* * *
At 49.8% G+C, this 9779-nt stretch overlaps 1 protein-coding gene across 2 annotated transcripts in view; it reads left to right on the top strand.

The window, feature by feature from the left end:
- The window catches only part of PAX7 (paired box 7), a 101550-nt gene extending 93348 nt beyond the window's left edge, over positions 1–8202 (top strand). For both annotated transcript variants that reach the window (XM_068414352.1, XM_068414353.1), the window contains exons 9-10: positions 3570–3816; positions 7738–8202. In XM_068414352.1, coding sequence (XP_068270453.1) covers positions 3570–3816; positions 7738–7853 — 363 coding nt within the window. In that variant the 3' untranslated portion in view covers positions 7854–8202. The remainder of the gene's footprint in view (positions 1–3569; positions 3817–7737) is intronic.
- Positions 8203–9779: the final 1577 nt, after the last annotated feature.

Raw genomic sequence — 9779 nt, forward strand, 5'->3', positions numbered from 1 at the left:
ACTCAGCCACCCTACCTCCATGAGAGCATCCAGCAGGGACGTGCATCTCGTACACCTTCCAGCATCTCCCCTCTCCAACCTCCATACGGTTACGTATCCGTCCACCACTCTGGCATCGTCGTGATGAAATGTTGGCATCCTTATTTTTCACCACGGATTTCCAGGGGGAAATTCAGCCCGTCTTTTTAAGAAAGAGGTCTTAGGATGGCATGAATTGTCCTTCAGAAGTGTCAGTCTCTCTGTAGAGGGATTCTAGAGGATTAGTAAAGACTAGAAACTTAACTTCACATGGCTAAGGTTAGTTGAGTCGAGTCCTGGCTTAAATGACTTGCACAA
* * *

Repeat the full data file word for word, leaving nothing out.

At 49.8% G+C, this 9779-nt stretch overlaps 1 protein-coding gene across 2 annotated transcripts in view; it reads left to right on the top strand.

The window, feature by feature from the left end:
- The window catches only part of PAX7 (paired box 7), a 101550-nt gene extending 93348 nt beyond the window's left edge, over positions 1–8202 (top strand). For both annotated transcript variants that reach the window (XM_068414352.1, XM_068414353.1), the window contains exons 9-10: positions 3570–3816; positions 7738–8202. In XM_068414352.1, coding sequence (XP_068270453.1) covers positions 3570–3816; positions 7738–7853 — 363 coding nt within the window. In that variant the 3' untranslated portion in view covers positions 7854–8202. The remainder of the gene's footprint in view (positions 1–3569; positions 3817–7737) is intronic.
- Positions 8203–9779: the final 1577 nt, after the last annotated feature.

Raw genomic sequence — 9779 nt, forward strand, 5'->3', positions numbered from 1 at the left:
ACTCAGCCACCCTACCTCCATGAGAGCATCCAGCAGGGACGTGCATCTCGTACACCTTCCAGCATCTCCCCTCTCCAACCTCCATACGGTTACGTATCCGTCCACCACTCTGGCATCGTCGTGATGAAATGTTGGCATCCTTATTTTTCACCACGGATTTCCAGGGGGAAATTCAGCCCGTCTTTTTAAGAAAGAGGTCTTAGGATGGCATGAATTGTCCTTCAGAAGTGTCAGTCTCTCTGTAGAGGGATTCTAGAGGATTAGTAAAGACTAGAAACTTAACTTCACATGGCTAAGGTTAGTTGAGTCGAGTCCTGGCTTAAATGACTTGCACAA